2002 Season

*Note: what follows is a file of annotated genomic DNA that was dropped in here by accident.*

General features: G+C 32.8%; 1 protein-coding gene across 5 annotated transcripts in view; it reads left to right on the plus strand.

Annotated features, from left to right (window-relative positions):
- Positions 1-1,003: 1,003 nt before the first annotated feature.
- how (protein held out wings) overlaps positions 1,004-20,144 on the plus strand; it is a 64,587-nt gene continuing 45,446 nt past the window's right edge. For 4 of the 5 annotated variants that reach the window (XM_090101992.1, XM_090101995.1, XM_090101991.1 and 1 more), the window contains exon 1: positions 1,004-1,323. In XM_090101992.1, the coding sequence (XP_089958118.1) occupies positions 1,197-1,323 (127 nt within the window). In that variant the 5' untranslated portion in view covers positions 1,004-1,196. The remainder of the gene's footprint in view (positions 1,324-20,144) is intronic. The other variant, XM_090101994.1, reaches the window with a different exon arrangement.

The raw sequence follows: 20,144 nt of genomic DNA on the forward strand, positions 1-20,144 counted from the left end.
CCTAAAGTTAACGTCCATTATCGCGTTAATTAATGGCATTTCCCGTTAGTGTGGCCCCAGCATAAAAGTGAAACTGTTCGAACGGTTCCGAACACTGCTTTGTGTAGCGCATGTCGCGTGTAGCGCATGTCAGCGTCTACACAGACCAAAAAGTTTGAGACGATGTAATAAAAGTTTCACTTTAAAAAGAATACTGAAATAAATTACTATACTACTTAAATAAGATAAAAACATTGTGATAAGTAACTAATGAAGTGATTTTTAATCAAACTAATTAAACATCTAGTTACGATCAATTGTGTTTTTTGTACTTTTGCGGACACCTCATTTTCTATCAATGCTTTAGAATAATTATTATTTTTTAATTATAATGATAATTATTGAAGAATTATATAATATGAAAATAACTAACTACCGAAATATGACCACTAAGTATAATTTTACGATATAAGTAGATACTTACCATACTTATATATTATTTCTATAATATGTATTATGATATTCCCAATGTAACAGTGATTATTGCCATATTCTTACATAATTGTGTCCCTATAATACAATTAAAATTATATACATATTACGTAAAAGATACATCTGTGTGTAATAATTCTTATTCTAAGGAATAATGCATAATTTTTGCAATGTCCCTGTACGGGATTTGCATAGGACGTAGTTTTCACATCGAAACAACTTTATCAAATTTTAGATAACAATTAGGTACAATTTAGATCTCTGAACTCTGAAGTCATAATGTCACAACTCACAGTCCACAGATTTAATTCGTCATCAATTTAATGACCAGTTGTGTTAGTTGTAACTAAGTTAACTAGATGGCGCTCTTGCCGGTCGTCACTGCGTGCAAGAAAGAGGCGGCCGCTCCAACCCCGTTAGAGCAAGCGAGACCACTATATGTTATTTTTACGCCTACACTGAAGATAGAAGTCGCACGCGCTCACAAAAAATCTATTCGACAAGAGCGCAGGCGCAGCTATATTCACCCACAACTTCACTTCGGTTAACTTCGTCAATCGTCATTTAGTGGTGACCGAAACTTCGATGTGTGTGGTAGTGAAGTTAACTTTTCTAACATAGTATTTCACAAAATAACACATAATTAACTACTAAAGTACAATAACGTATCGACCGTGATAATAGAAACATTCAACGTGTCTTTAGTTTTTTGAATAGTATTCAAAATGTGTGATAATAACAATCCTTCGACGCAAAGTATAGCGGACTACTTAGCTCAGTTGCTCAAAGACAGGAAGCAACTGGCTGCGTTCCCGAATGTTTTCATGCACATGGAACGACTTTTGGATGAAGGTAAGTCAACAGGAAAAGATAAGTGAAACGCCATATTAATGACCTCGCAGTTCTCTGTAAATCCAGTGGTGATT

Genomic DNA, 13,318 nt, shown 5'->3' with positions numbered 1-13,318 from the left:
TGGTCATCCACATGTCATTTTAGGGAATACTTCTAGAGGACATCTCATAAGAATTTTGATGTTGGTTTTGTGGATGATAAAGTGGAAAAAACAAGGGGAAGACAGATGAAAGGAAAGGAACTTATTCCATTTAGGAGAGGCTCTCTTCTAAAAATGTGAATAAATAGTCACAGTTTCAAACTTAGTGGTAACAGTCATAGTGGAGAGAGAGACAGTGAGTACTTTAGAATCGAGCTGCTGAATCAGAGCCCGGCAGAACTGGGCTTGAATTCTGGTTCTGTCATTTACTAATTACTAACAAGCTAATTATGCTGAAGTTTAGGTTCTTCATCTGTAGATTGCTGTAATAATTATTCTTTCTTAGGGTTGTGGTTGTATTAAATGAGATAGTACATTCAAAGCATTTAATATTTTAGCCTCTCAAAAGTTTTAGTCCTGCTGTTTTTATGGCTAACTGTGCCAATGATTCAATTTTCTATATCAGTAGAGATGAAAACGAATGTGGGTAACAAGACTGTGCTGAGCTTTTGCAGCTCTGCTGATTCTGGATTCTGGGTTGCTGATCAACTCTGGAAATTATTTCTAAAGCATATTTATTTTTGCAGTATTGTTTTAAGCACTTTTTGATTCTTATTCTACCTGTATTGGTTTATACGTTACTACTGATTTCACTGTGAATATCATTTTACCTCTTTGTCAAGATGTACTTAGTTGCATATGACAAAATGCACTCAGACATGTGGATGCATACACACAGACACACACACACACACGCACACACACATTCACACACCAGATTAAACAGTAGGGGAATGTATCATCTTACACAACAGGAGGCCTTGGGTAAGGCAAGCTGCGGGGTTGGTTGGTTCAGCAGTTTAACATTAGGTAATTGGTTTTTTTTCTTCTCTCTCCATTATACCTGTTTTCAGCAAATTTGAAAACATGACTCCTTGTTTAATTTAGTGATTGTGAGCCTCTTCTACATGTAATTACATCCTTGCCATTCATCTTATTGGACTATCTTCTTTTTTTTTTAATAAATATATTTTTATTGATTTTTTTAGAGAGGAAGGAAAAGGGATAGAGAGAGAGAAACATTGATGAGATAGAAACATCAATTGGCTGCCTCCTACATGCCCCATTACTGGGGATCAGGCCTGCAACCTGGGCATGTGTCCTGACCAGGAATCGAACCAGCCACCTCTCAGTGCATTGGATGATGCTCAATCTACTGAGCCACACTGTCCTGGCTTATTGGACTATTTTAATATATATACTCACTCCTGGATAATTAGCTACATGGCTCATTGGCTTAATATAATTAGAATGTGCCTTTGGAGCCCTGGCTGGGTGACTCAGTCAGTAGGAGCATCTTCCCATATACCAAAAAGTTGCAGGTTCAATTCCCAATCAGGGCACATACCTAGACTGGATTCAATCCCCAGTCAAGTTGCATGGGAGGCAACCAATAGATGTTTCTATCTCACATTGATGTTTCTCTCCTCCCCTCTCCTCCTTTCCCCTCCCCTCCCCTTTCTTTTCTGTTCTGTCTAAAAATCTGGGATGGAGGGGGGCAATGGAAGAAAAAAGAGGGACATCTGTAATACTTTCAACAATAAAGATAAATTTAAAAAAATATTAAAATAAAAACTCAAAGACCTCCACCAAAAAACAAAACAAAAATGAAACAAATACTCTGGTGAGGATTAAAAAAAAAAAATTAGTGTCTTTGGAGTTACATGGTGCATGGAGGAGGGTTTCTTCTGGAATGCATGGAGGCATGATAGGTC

Litchfield, CT -- Contact: Janet L. Serra For Immediate Release lhcvbnwct@aol.com A driving tour of the unique display gardens of Litchfield Hills, Connecticut is a guaranteed spring tonic. The nine varied stops along this garden path offer both ideas and information. Rather than grand formal plantings, many of the display gardens are on a scale closer to residential settings, created by nurseries so that visitors cannot only admire and acquire uncommon plants, but can preview how they might look at home. Knowledgeable staff is on hand to answer questions. Two more stops are greenhouses offering unusual indoor and hanging plants, and the final gardens are classics providing beautiful inspiration. The first destination is Litchfield, a town with three special places to be visited. The famous catalog from White Flower Farm, which goes to thousands of garden lovers, comes to life here on 10 acres of extraordinary gardens. A printed guide points the way for visitors to the nursery known nationwide for its unusual perennials. The showstopper blooms of the rose garden, the tree peonies, the greenhouse devoted to brilliant begonias, and the all-white garden that gave the farm its name are not to be missed. The 20 theme gardens at the Litchfield Horticultural Center are set on 32 scenic lakeside acres. Among them are a Zen garden, a wetlands garden and a shade garden built into the rocks. A camperdown elm, weeping beech and other unusual trees are among the nursery's prides. Indoor display gardens featuring cactus and tropical plants at Walnut Hill Greenhouse in Litchfield are a delightful change of pace. Walnut Hill is well known for indoor plants such as cacti, succulents and a notable selection of rare houseplants. The giant space of nearly 35,000 square feet is canopied with bright hanging pots ideal for porch or patio. A drive north to Salisbury leads to another colorful greenhouse, Lauray of Salisbury, one of New England's top resources for succulents, orchids and begonias in a rainbow of colors. Salisbury is also home to the delightful Sweethaven Farm, where displays include a kitchen herb garden, a "fairy garden" and a whimsical Peter Rabbit garden, presided over by a mini-scarecrow with tiny stone bunnies peeping out from the greenery. The garden is planted with lupine, foxglove and other herbs and flowers mentioned in Beatrix Potter's famous stories. Not far away in Sharon, Beardsley Gardens has small but choice gardens, including a cottage garden, rose garden, and rockery, and lots of unusual plants in displays of ornamental grass borders. There's nothing small about the selection here; the plant list includes 1200 varieties, with emphasis on ornamentals, both annual and perennial. Heading south once again, the gardens, display beds and seasonal planters also are in full bloom at the Kent Greenhouse and Garden Center, one of the areas largest gardening resource and design firms. While nothing is for sale, those who admire traditional gardens can find ideas and inspiration at two showplaces nearby. The Bellamy-Ferriday House and Garden in Bethlehem is known for its formal garden of historic roses, lilacs and peonies. The Gertrude Jekyll Garden at the Glebe House Museum is the only garden in the U.S. by Jekyll, the English landscape designer famous for her use of color For more information about garden touring, driving directions, and a free copy of UNWIND, a 40-page color guide to lodging, dining and all the attractions in the Litchfield Hills, write to the Litchfield Hills Visitors Bureau, PO Box 968, Litchfield, CT 06759, call (860) 567-4506 or visit their web site at www.litchfieldhills.com.